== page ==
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fost,

A bond fund has much more risk associated with it than most people recognize. The issue is interest rate risk. As fed dictated rates rise on the short end, bond prices will adjust across the entire yield curve. To compensate for treasury rate changes, all bond prices fall, tracking treasuries. That pushes bond fund Net Asset Values (NAVs) down as well. With an actual bond that you hold yourself, this isn't necessarily a huge problem. As long as you didn't buy above par, you can ride out the rate change and eventually collect par on maturity.

This doesn't happen as efficiently with bond funds. The reason is primarily the behavior of investors. As treasury rates rise, bond values in the secondary market fall to compensate. Holders of bond funds see the writing on the wall and SELL their shares. Fund managers don't have the luxury of holding through maturity because they face these redemptions. So, they're forced to sell bonds at a loss to raise cash to cover redemptions. That locks in losses for everyone as the funds' NAVs fall.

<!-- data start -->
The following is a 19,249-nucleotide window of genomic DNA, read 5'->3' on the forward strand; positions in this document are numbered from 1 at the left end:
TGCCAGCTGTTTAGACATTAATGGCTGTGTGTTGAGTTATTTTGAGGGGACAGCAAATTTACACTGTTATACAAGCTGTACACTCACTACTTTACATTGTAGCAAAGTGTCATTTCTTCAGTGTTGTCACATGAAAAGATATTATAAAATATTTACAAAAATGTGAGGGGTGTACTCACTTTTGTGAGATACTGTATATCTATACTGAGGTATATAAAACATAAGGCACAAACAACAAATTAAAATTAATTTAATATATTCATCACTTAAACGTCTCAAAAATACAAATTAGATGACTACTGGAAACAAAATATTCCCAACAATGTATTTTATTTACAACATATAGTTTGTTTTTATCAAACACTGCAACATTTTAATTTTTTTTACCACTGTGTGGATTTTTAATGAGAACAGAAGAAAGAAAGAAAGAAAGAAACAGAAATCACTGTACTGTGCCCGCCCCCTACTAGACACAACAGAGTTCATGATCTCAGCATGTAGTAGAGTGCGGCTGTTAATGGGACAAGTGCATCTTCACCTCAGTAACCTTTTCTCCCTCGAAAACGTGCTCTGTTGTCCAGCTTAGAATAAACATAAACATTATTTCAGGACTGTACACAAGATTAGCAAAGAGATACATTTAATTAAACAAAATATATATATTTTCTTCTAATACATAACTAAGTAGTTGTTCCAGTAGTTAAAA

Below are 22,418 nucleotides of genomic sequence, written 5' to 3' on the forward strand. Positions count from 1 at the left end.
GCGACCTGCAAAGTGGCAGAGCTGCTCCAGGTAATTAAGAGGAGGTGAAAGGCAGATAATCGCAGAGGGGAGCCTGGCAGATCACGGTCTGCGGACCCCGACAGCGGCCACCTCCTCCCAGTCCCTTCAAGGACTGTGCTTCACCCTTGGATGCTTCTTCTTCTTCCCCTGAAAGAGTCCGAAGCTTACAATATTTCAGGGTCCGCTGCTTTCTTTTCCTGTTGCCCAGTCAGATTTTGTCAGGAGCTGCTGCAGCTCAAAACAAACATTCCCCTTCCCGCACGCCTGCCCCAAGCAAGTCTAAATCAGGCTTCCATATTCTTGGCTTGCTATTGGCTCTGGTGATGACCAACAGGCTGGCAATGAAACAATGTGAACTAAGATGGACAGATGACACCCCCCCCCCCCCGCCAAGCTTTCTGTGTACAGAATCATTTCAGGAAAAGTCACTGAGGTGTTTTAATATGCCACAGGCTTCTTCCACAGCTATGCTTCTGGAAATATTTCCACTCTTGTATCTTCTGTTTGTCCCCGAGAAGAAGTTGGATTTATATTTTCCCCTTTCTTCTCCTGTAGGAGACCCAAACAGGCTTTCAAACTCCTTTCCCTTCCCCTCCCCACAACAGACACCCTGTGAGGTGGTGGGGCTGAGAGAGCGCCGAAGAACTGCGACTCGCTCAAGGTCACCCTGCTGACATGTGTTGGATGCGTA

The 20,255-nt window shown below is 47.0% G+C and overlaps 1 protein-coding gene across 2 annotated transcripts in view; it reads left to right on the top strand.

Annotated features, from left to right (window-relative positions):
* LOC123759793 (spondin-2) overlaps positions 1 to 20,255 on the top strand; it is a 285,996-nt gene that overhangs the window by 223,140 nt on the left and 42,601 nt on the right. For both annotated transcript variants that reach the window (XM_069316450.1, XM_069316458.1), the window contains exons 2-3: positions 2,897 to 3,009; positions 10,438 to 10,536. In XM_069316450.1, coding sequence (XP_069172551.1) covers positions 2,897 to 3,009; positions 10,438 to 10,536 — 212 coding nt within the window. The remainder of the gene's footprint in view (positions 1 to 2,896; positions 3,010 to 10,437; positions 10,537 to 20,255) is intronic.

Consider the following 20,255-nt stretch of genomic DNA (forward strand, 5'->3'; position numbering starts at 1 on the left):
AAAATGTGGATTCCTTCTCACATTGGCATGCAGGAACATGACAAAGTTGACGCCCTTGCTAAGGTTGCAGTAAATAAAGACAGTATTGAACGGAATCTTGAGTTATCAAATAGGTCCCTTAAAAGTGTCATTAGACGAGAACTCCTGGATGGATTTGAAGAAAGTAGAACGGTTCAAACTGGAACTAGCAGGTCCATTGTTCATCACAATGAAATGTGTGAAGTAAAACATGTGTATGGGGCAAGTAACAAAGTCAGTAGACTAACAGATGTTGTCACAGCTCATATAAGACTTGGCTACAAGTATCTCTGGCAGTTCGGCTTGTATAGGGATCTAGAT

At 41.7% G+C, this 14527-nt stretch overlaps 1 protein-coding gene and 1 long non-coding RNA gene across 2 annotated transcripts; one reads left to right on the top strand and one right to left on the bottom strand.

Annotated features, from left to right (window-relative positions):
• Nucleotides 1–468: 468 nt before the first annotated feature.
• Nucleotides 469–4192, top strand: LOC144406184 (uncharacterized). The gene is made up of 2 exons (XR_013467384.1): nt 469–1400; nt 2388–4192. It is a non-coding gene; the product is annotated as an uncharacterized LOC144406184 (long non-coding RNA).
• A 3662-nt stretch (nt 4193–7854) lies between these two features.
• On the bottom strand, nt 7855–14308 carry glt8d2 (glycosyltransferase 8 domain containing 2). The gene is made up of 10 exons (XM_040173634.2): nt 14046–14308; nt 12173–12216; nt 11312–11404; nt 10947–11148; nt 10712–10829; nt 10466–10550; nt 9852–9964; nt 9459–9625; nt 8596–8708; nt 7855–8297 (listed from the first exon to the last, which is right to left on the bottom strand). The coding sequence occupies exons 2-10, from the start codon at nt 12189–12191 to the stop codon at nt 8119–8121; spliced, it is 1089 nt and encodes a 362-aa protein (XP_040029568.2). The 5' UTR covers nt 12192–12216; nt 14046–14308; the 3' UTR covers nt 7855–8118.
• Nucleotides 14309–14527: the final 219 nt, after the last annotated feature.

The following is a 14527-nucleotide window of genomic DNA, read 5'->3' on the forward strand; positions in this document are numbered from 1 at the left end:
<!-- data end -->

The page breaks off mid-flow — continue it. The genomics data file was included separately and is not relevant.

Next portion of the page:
If you're in bond funds, you need to buy at lows and pay close attention to interest rates. That makes bond funds dangerous as buy and hold vehicles. They're really only a reasonable long term hold in a falling rate environment. In a rising rate environment like the one we SHOULD be facing, they're a risky purchase UNLESS you're dedicated to watching rates closely and getting out; i.e. they're a swing trading vehicle in this particular market.

The best thing to do with a safety fund is keep it liquid in a money market and shop for the best rate available. The rates are what they are and there's really no way to fight it. CDs are okay, but also not ideal because of their duration. If you need the cash, you may end up with a penalty to cash in the CD. Consider a credit union. Some have better rates than commercial banks. Shop around... A bond fund however, is definitely not a cash equivalent. It's an investment. It's also not a well timed one with the fed beginning to discuss its exit strategy.

Peter
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